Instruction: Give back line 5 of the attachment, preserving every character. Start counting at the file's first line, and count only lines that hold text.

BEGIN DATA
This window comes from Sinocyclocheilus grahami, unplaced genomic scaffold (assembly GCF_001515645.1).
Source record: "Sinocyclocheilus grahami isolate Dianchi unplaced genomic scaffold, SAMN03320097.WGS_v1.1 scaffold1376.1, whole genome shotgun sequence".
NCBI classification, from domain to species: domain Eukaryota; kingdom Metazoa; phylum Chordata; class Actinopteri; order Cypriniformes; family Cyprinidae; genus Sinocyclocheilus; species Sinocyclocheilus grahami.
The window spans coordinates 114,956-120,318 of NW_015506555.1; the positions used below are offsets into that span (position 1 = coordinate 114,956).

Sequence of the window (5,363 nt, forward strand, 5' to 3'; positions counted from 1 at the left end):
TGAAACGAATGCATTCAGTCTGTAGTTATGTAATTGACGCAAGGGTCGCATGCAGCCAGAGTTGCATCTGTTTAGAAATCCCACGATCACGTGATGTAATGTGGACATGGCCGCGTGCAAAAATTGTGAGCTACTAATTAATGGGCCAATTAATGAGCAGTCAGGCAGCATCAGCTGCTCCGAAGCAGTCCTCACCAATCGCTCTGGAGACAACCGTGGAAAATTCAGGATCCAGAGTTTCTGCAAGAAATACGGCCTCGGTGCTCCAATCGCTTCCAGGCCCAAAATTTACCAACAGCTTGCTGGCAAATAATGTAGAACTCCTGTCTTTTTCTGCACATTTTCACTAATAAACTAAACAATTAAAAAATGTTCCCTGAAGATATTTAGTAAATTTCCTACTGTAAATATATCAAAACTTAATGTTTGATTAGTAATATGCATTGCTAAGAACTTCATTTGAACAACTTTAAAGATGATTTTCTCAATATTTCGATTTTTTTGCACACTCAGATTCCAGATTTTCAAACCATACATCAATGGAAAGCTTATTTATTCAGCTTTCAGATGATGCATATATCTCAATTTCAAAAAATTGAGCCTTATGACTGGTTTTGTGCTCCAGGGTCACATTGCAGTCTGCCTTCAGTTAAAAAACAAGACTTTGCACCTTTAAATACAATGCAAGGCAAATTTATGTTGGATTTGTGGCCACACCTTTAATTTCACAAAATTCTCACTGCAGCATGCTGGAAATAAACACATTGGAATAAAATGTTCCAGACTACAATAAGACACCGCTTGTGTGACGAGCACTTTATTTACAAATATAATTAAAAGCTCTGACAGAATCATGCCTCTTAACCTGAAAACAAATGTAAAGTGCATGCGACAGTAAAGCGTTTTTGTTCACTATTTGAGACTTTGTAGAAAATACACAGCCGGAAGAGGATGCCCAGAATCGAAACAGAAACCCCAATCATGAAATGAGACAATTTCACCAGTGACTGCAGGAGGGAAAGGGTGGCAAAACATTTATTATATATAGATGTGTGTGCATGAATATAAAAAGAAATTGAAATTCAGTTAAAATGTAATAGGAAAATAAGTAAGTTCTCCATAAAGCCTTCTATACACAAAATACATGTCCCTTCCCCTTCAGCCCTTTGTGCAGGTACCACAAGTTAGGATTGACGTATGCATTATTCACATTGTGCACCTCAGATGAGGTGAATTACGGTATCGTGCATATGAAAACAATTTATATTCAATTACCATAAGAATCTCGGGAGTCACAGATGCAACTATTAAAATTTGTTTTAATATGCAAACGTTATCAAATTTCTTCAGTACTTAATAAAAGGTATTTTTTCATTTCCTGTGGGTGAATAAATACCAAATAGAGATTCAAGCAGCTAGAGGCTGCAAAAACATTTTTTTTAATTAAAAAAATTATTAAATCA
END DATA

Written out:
Sequence of the window (5,363 nt, forward strand, 5' to 3'; positions counted from 1 at the left end):